Mrs. Clay was very pleasant, and very smiling; but her courtesies and smiles were more a matter of course. Anne had always felt that she would pretend what was proper on her arrival; but the complaisance of the others was unlooked for. They were evidently in excellent spirits, and she was soon to listen to the causes. They had no inclination to listen to her. After laying out for some compliments of being deeply regretted in their old neighbourhood, which Anne could not pay, they had only a few faint enquiries to make, before the talk must be all their own. Uppercross excited no interest, Kellynch very little, it was all Bath.
They had the pleasure of assuring her that Bath more than answered their expectations in every respect. Their house was undoubtedly the best in Camden-place; their drawing-rooms had many decided advantages over all the others which they had either seen or heard of; and the superiority was not less in the style of the fitting-up, or the taste of the furniture. Their acquaintance was exceedingly sought after. Everybody was wanting to visit them. They had drawn back from many introductions, and still were perpetually having cards left by people of whom they knew nothing.
Here were funds of enjoyment! Could Anne wonder that her father and sister were happy? She might not wonder, but she must sigh that her father should feel no degradation in his change; should see nothing to regret in the duties and dignity of the resident land-holder; should find so much to be vain of in the littlenesses of a town; and she must sigh, and smile, and wonder too, as Elizabeth threw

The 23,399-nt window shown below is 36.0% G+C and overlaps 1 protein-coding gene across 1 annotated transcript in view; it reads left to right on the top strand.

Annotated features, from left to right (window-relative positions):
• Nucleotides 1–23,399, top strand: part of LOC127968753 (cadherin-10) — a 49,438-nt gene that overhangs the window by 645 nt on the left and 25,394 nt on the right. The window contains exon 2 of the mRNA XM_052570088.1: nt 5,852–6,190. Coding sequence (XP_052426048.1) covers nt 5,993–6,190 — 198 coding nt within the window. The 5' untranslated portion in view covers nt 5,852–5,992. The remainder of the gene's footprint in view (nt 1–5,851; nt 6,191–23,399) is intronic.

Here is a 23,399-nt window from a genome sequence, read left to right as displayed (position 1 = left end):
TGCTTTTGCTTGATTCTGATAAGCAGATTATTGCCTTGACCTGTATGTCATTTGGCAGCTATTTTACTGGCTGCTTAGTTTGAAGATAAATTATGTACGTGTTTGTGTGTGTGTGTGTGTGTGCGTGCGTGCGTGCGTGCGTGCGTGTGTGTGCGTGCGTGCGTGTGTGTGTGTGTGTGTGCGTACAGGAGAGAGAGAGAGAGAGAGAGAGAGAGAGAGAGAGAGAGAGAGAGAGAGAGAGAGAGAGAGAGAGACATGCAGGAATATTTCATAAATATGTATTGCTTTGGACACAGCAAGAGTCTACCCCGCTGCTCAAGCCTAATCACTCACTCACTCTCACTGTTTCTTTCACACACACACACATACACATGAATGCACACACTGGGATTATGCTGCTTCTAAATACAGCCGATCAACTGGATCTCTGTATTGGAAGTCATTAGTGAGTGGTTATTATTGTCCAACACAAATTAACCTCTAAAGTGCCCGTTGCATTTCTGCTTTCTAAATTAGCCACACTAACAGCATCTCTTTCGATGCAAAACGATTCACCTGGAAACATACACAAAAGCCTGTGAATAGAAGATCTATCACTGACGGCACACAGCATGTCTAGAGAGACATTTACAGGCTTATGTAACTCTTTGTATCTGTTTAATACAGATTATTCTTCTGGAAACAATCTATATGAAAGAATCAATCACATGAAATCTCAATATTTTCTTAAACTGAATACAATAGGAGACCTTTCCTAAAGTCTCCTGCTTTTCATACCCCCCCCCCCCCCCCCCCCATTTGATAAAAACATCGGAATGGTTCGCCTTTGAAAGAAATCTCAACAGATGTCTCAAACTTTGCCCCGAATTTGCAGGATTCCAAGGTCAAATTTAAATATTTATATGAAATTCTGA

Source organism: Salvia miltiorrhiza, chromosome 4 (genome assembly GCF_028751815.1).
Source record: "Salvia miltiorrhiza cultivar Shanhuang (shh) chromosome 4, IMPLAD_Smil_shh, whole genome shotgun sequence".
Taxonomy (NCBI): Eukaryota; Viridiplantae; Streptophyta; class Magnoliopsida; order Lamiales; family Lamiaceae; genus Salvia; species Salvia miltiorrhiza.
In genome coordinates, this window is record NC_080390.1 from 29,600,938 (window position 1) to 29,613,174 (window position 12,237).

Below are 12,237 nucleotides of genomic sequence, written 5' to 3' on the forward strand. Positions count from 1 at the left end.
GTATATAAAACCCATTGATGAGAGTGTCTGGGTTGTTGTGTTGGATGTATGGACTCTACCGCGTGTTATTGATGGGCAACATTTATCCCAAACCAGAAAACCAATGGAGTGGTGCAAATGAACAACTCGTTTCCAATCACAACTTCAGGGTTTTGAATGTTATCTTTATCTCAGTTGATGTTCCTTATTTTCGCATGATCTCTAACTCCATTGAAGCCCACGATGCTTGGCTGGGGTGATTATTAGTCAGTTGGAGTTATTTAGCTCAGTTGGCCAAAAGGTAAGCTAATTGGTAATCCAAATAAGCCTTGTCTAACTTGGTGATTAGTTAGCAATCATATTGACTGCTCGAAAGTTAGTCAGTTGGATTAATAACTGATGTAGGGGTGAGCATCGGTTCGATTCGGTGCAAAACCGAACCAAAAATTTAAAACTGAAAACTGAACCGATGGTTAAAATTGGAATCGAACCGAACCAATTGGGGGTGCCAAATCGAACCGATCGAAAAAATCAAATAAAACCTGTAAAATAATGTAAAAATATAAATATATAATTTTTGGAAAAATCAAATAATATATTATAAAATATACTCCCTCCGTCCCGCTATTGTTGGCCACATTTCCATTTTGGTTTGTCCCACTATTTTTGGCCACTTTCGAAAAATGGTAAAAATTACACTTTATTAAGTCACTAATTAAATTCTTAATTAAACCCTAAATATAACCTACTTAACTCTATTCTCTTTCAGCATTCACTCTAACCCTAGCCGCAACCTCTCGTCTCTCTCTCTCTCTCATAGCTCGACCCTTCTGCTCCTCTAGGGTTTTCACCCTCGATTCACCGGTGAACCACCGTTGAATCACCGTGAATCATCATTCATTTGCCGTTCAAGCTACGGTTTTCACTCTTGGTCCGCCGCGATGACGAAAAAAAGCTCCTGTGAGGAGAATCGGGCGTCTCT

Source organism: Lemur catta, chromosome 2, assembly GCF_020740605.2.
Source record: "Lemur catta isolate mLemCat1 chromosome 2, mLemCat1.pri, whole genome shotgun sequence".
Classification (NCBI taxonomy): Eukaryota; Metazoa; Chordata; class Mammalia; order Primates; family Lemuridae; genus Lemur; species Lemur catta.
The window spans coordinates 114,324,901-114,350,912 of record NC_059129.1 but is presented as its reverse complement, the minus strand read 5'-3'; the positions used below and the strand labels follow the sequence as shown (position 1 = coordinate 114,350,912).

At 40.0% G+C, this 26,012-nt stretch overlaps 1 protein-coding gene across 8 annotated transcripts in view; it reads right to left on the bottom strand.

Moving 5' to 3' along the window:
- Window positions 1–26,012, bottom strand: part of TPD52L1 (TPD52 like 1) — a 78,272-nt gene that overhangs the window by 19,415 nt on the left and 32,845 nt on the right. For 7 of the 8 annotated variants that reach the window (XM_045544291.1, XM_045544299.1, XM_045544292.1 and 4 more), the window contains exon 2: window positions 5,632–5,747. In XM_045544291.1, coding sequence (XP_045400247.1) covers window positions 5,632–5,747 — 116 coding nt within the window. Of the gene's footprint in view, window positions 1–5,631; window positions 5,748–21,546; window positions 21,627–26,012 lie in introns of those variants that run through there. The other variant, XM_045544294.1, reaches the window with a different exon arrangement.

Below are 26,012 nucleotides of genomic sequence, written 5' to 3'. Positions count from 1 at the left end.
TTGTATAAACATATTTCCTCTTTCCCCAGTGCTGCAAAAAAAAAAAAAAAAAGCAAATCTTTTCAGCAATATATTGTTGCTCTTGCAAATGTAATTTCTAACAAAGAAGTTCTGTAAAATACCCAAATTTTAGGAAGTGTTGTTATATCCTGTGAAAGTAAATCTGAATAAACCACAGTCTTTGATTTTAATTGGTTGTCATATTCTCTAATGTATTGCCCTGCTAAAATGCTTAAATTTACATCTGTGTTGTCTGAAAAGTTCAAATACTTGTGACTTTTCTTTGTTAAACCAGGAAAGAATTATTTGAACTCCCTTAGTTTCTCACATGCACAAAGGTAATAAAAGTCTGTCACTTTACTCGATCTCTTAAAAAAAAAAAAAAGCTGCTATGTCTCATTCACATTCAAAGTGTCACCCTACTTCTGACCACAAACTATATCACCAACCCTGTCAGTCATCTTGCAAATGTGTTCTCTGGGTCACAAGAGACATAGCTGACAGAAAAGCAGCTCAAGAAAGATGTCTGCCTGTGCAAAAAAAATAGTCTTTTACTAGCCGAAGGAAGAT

open the folding-doors, and walked with exultation from one drawing-room to the other, boasting of their space, at the possibility of that woman, who had been mistress of Kellynch Hall, finding extent to be proud of between two walls, perhaps thirty feet asunder.
But this was not all which they had to make them happy. They had Mr. Elliot, too. Anne had a great deal to
hear of Mr. Elliot. He was not only pardoned, they were delighted with him. He had been in Bath about a fortnight; (he had passed through Bath in November, in his way to London, when the intelligence of Sir Walter’s being settled there had of course reached him, though only twenty-four
hours in the place, but he had not been able to avail himself of it): but he had now been a fortnight in Bath, and his first object, on arriving, had been to leave his card in Camdenplace, following it up by such assiduous endeavours to meet, and, when they did meet, by such great openness of conduct,
such readiness to apologize for the past, such solicitude to be received as a relation again, that their former good understanding
was completely re-established.
They had not a fault to find in him. He had explained away all the appearance of neglect on his own side. It had originated in misapprehension entirely. He had never had an idea of throwing himself off; he had feared that he was
thrown off, but knew not why; and delicacy had kept him silent. Upon the hint of having spoken disrespectfully or carelessly of the family, and the family honours, he was quite indignant. He, who had ever boasted of being an Elliot, and whose feelings, as to connection, were only too